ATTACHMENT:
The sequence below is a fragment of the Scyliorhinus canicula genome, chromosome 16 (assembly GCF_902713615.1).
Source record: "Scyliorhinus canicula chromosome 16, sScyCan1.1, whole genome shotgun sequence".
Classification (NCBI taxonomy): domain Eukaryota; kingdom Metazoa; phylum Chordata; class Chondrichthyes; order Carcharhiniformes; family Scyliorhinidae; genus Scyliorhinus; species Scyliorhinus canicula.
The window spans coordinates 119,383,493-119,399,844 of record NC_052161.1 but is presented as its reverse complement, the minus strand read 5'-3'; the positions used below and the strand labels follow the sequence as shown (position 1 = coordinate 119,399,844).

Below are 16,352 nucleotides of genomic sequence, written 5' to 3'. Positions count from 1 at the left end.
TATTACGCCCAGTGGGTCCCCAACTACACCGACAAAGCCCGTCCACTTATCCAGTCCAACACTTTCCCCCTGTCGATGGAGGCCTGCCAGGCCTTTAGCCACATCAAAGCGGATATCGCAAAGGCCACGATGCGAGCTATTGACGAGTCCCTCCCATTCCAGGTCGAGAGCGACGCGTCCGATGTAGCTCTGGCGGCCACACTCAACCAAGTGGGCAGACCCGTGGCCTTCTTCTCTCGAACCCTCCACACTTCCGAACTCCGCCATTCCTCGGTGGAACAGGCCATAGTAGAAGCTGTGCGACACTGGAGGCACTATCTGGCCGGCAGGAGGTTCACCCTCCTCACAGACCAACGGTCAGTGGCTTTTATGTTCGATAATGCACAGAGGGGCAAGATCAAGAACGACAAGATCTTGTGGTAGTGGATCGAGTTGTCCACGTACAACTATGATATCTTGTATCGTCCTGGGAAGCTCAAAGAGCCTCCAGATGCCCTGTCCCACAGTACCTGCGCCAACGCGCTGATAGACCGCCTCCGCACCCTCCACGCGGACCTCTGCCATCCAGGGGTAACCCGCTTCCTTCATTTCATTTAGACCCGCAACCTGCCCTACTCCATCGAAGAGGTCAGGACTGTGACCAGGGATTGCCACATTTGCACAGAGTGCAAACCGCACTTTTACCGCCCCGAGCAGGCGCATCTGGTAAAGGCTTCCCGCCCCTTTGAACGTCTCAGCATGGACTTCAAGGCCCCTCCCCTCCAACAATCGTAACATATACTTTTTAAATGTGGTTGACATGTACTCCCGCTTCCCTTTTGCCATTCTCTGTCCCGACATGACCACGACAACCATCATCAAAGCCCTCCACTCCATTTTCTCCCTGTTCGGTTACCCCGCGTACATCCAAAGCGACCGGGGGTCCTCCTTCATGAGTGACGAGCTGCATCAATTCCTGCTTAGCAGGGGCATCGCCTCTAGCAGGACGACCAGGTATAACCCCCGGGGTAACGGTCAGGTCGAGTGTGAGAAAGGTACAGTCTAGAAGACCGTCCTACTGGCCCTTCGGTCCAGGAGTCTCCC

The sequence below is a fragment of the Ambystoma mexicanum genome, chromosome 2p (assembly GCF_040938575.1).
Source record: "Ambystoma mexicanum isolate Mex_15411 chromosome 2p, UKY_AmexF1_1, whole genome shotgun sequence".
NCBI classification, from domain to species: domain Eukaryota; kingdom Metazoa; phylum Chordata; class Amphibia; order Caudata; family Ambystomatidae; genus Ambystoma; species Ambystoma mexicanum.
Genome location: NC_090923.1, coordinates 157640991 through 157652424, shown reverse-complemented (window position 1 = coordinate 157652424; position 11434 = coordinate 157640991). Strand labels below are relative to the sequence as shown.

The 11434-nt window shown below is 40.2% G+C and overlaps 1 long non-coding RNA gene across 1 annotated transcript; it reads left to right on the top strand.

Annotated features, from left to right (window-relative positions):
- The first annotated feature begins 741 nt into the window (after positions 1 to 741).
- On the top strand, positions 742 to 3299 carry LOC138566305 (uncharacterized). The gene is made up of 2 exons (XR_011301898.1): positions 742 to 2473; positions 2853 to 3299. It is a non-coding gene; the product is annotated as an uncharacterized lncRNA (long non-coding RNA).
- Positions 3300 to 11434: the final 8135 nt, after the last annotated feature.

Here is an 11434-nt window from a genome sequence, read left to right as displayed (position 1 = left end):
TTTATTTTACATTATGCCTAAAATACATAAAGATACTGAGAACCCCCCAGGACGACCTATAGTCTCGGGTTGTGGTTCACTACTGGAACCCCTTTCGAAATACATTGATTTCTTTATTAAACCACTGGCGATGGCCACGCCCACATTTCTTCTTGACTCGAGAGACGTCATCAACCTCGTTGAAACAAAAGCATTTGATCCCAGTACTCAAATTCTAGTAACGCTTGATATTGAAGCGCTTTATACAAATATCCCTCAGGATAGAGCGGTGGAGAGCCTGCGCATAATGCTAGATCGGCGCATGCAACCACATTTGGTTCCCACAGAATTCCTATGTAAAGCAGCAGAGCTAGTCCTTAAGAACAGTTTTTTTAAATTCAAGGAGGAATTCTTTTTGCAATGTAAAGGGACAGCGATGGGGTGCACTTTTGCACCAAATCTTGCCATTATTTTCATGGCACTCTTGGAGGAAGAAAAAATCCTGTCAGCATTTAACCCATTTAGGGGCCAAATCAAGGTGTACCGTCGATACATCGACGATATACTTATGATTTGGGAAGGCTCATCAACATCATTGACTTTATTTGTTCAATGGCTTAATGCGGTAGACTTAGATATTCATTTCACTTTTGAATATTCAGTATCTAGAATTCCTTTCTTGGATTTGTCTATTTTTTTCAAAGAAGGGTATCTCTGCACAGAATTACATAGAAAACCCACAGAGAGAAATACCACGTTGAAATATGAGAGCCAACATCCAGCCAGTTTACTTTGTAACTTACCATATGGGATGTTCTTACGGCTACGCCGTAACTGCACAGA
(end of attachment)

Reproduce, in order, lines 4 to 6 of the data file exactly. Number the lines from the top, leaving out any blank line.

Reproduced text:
The window spans coordinates 119,383,493-119,399,844 of record NC_052161.1 but is presented as its reverse complement, the minus strand read 5'-3'; the positions used below and the strand labels follow the sequence as shown (position 1 = coordinate 119,399,844).

Below are 16,352 nucleotides of genomic sequence, written 5' to 3'. Positions count from 1 at the left end.
TATTACGCCCAGTGGGTCCCCAACTACACCGACAAAGCCCGTCCACTTATCCAGTCCAACACTTTCCCCCTGTCGATGGAGGCCTGCCAGGCCTTTAGCCACATCAAAGCGGATATCGCAAAGGCCACGATGCGAGCTATTGACGAGTCCCTCCCATTCCAGGTCGAGAGCGACGCGTCCGATGTAGCTCTGGCGGCCACACTCAACCAAGTGGGCAGACCCGTGGCCTTCTTCTCTCGAACCCTCCACACTTCCGAACTCCGCCATTCCTCGGTGGAACAGGCCATAGTAGAAGCTGTGCGACACTGGAGGCACTATCTGGCCGGCAGGAGGTTCACCCTCCTCACAGACCAACGGTCAGTGGCTTTTATGTTCGATAATGCACAGAGGGGCAAGATCAAGAACGACAAGATCTTGTGGTAGTGGATCGAGTTGTCCACGTACAACTATGATATCTTGTATCGTCCTGGGAAGCTCAAAGAGCCTCCAGATGCCCTGTCCCACAGTACCTGCGCCAACGCGCTGATAGACCGCCTCCGCACCCTCCACGCGGACCTCTGCCATCCAGGGGTAACCCGCTTCCTTCATTTCATTTAGACCCGCAACCTGCCCTACTCCATCGAAGAGGTCAGGACTGTGACCAGGGATTGCCACATTTGCACAGAGTGCAAACCGCACTTTTACCGCCCCGAGCAGGCGCATCTGGTAAAGGCTTCCCGCCCCTTTGAACGTCTCAGCATGGACTTCAAGGCCCCTCCCCTCCAACAATCGTAACATATACTTTTTAAATGTGGTTGACATGTACTCCCGCTTCCCTTTTGCCATTCTCTGTCCCGACATGACCACGACAACCATCATCAAAGCCCTCCACTCCATTTTCTCCCTGTTCGGTTACCCCGCGTACATCCAAAGCGACCGGGGGTCCTCCTTCATGAGTGACGAGCTGCATCAATTCCTGCTTAGCAGGGGCATCGCCTCTAGCAGGACGACCAGGTATAACCCCCGGGGTAACGGTCAGGTCGAGTGTGAGAAAGGTACAGTCTAGAAGACCGTCCTACTGGCCCTTCGGTCCAGGAGTCTCCC